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The case concerns parents of a child who suffered severe and permanent injuries at birth due to alleged negligence of the medical staff at Hospital Damas. The parents sued Fundación Damas, Inc., alleging that it operated the hospital at the time of the malpractice. The district court granted summary judgment to Fundación on the basis of issue preclusion, concluding that the parents were "virtually represented" in earlier proceedings by the parents of another child who also suffered injuries at the hospital.The United States Court of Appeals for the First Circuit reversed the district court's decision. The appellate court found that the theory of virtual representation, which the district court relied on, was inapplicable to this case. According to the Supreme Court's precedent, issue preclusion generally does not apply to those who were not party to the prior litigation. The court noted that the Supreme Court had rejected the broad theory of virtual representation, which was the basis for the district court's decision. The court explained that the exceptions to the rule against nonparty preclusion are narrow and specific, and none applied in this case. Therefore, the court reversed the grant of summary judgment and remanded the case for further proceedings. View "Santiago-Martinez v. Fundacion Damas, Inc." on Justia Law

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This case arose from a wrongful death and professional negligence action brought by Linda F. Smith, the mother of Kamario Mantrell Smith, an inmate who died after unsuccessful heart surgery and subsequent complications. The defendants were Christopher L. Igtiben, M.D., Dignity Health, and related entities. Smith filed her complaint on November 22, 2022, alleging that the defendants' failure to recognize her son's sickle cell anemia before ordering a CT scan with contrast ultimately led to his death. Dr. Igtiben filed a motion to dismiss the complaint, arguing that the applicable statute of limitations under NRS 41A.097(2) had expired. The district court denied the dismissal motion.The Court of Appeals of Nevada found that Smith had been placed on inquiry notice of potential professional negligence and wrongful death claims when she received her son's medical records in January 2020. Accordingly, NRS 41A.097(2) required her to file any professional negligence or wrongful death action within one year from that date. Because Smith did not file her complaint until November 2022, the statute of limitations had expired, and the district court should have dismissed the complaint as untimely. As a result, the court granted the writ of mandamus and directed the clerk to issue a writ instructing the district court to dismiss the complaint. View "Igtiben v. Eighth Jud. Dist. Ct." on Justia Law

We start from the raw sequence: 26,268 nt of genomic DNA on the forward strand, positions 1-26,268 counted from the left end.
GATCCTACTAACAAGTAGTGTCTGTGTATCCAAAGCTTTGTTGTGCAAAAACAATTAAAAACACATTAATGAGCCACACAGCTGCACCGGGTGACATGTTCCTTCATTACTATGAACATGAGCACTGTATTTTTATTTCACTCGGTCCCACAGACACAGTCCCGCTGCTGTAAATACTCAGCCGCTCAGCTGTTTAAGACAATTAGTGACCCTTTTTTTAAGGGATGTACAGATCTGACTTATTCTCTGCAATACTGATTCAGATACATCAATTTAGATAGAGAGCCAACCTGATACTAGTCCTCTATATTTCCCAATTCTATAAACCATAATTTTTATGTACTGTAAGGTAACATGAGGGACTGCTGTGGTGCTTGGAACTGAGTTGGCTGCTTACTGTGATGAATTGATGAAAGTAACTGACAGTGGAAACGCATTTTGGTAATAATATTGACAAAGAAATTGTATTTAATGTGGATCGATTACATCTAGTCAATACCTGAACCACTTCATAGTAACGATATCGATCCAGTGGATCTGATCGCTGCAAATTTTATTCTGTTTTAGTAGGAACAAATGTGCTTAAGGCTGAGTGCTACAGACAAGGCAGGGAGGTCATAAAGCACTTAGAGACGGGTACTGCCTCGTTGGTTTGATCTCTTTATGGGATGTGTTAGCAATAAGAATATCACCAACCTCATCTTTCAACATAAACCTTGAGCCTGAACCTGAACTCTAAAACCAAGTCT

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In the medical malpractice case concerning the withdrawal of life-sustaining treatment from Lillian Birt, her daughter Jenafer Meeks sued the treating doctors, Wei Peng and Christina G. Richards, both individually and on behalf of Ms. Birt's heirs and estate. The children of Ms. Birt had decided to discontinue her life support based on the misinformation they received from the doctors about her condition. The doctors inaccurately portrayed her condition as terminal, leading the children to believe that the treatment was only prolonging her life unnaturally. However, Ms. Birt's condition was not terminal, and there was a high probability of her recovery if the treatment had continued.In the Supreme Court of the State of Utah, the doctors appealed on two issues. Firstly, they argued that the trial court's jury instruction 23 was incorrect as it did not explicitly state that Ms. Meeks had the burden to prove the standard of care. Secondly, they contended that the lower court erred in denying their motion for judgment as a matter of law on the survival claim due to lack of evidence that Ms. Birt experienced pain and suffering in the hours between the doctors' negligence and her death.The Supreme Court held that the trial court correctly instructed the jury that Ms. Meeks had the burden to prove the standard of care, as the instruction implicitly required the jury to determine the standard of care as part of proving a breach of it. However, the Supreme Court agreed with the doctors that Ms. Meeks failed to provide evidence of Ms. Birt's experience of pain, suffering, or inconvenience during the period between the doctors' negligence and her death. Therefore, the Supreme Court affirmed in part and reversed in part the decision of the lower court. View "Peng v. Meeks" on Justia Law